The Church does not teach that Mary will have a second coming as Jesus does. Here it’s probably useful to distinguish between “second coming” and “apparition.” When we talk about the second coming of Jesus, we’re referencing the belief that Christ will come again at the end of time. As the Catechism states, “When he comes at the end of time to judge the living and the dead, the glorious Christ will reveal the secret disposition of hearts and will render to each man according to his works and according to his acceptance or refusal of grace. “(CCC 682) Thus, Christ’s second coming is connected with the Last Judgment and the end of time.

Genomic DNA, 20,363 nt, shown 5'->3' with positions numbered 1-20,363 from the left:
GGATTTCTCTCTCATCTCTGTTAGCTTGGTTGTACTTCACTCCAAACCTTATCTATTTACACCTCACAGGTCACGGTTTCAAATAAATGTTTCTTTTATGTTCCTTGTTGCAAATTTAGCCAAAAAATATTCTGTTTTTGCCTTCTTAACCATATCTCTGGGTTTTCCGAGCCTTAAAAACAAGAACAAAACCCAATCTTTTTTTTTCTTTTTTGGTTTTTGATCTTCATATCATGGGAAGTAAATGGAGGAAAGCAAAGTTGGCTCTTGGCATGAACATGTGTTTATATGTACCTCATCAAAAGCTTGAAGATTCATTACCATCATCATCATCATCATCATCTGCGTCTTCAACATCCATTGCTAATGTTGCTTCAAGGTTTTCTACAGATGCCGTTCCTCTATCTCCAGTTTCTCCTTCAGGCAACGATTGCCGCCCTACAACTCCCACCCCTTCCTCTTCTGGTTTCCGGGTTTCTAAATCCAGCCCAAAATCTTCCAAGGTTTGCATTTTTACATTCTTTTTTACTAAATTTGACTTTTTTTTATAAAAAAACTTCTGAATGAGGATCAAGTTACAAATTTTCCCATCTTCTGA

That said, it has long been believed by Catholics that Mary can and does appear on earth for the purpose of exhorting us to pray, repent, and grow closer to God. There have been countless Marian apparitions reported over the centuries, many of which have been investigated by the Church. Of these, a small number have been pronounced “worthy of belief” (note that the Church does not make a definitive pronouncement on whether or not the apparition is real). Even those judged to be “worthy of belief” are not a required part of a Catholic belief system; they are what is considered “private revelation,” thus Catholics are free to choose whether or not to incorporate them into their spirituality. Obviously, though, these apparitions and their messages of prayer and repentance do strike a chord with many Catholics. In a way, one could say that those who find meaning in the Marian apparitions may do so in part because they function as reminders to follow Jesus and remain open to the grace of God, thus preparing us for Judgment Day.